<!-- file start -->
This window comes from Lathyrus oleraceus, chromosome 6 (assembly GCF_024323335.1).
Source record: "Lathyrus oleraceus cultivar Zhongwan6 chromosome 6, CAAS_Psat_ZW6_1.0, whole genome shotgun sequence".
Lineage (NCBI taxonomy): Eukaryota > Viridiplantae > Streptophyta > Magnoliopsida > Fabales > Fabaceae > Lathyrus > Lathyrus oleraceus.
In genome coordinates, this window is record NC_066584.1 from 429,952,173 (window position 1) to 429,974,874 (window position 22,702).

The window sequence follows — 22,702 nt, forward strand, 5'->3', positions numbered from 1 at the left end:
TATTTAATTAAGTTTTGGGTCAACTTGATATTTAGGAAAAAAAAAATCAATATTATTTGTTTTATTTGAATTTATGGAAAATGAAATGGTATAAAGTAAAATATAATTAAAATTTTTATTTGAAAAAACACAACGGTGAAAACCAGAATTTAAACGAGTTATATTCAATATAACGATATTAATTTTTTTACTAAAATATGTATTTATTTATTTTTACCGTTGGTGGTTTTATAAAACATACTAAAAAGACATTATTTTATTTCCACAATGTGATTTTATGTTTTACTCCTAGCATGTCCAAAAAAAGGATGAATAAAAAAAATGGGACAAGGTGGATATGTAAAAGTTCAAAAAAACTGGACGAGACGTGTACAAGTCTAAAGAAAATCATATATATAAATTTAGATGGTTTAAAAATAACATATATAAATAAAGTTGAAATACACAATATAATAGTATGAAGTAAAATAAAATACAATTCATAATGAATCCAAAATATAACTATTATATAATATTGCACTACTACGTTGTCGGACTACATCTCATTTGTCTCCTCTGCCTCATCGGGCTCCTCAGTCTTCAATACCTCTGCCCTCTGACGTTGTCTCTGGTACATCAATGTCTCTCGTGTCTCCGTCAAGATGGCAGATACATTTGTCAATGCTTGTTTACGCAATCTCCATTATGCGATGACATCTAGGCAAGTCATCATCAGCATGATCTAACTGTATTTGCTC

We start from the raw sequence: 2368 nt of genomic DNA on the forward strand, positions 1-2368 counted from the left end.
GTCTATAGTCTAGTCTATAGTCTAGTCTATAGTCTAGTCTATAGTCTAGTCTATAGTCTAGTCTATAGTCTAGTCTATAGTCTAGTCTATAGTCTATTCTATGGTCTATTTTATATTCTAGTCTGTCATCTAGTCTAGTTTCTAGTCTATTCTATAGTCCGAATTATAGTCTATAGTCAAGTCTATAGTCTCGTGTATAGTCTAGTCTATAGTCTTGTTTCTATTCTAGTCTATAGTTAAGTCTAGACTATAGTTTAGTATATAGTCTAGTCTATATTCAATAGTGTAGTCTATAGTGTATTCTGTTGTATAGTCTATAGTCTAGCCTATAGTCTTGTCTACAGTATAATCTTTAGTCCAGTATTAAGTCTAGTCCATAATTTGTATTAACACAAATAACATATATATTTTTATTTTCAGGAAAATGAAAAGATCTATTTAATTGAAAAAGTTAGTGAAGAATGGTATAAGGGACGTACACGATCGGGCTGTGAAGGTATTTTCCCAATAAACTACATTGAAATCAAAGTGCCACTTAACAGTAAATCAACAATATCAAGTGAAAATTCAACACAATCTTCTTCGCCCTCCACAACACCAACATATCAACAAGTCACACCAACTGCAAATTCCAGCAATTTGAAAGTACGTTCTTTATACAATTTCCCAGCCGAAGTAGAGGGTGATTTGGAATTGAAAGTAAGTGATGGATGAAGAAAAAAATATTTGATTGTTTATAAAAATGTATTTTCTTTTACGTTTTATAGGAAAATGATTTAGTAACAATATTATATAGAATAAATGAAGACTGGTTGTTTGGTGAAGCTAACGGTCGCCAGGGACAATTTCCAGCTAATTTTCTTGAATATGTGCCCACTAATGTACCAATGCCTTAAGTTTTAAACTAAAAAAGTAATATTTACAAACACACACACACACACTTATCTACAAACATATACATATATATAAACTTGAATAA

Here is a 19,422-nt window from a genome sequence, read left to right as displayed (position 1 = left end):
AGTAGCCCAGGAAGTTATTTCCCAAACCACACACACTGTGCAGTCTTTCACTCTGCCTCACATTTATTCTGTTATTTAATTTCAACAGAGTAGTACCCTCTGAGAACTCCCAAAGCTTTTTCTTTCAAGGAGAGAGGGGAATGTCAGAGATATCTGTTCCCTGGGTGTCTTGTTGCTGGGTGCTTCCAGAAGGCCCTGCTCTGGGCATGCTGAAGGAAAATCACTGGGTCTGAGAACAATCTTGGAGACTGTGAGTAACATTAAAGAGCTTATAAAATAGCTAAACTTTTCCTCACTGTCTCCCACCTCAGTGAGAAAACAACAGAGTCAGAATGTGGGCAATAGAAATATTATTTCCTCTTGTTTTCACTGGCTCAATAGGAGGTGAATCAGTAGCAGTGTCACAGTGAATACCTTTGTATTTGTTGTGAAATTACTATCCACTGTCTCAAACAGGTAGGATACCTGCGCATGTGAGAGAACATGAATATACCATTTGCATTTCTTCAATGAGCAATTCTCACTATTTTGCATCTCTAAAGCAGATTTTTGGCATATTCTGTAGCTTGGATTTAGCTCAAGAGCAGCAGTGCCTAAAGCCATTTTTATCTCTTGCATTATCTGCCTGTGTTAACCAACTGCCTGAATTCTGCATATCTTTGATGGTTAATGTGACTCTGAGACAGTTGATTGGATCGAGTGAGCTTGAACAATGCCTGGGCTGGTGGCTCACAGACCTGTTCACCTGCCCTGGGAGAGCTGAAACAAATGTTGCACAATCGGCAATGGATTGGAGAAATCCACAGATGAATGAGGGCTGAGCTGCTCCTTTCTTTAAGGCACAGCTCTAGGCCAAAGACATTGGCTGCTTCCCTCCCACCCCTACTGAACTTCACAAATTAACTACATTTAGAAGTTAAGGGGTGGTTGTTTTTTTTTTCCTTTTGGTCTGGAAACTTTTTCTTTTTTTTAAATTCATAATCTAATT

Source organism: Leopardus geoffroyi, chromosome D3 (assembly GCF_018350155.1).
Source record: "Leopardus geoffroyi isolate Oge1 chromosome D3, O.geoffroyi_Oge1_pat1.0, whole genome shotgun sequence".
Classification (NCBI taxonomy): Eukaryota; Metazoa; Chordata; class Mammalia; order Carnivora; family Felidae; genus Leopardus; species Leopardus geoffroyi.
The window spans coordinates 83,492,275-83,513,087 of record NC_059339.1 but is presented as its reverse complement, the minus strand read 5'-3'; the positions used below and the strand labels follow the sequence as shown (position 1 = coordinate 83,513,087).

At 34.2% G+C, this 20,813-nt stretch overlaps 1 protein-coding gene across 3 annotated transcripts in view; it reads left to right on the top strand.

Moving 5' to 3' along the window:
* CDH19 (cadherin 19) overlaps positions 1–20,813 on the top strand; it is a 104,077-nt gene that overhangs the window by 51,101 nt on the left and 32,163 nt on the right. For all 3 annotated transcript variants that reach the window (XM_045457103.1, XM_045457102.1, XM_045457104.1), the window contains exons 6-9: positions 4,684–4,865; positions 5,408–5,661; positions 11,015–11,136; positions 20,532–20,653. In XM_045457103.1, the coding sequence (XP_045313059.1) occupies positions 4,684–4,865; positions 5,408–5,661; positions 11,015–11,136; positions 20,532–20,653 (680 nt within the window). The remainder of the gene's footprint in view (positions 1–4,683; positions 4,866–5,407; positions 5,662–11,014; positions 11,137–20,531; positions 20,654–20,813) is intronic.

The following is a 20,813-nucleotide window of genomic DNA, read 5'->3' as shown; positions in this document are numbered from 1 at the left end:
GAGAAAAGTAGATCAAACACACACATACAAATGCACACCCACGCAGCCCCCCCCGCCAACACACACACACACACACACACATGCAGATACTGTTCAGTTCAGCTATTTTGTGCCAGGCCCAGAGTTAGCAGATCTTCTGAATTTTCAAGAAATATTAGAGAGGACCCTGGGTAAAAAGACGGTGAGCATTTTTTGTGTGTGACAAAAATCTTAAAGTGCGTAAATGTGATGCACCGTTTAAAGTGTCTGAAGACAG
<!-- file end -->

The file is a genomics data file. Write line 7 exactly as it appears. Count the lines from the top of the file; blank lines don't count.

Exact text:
We start from the raw sequence: 2368 nt of genomic DNA on the forward strand, positions 1-2368 counted from the left end.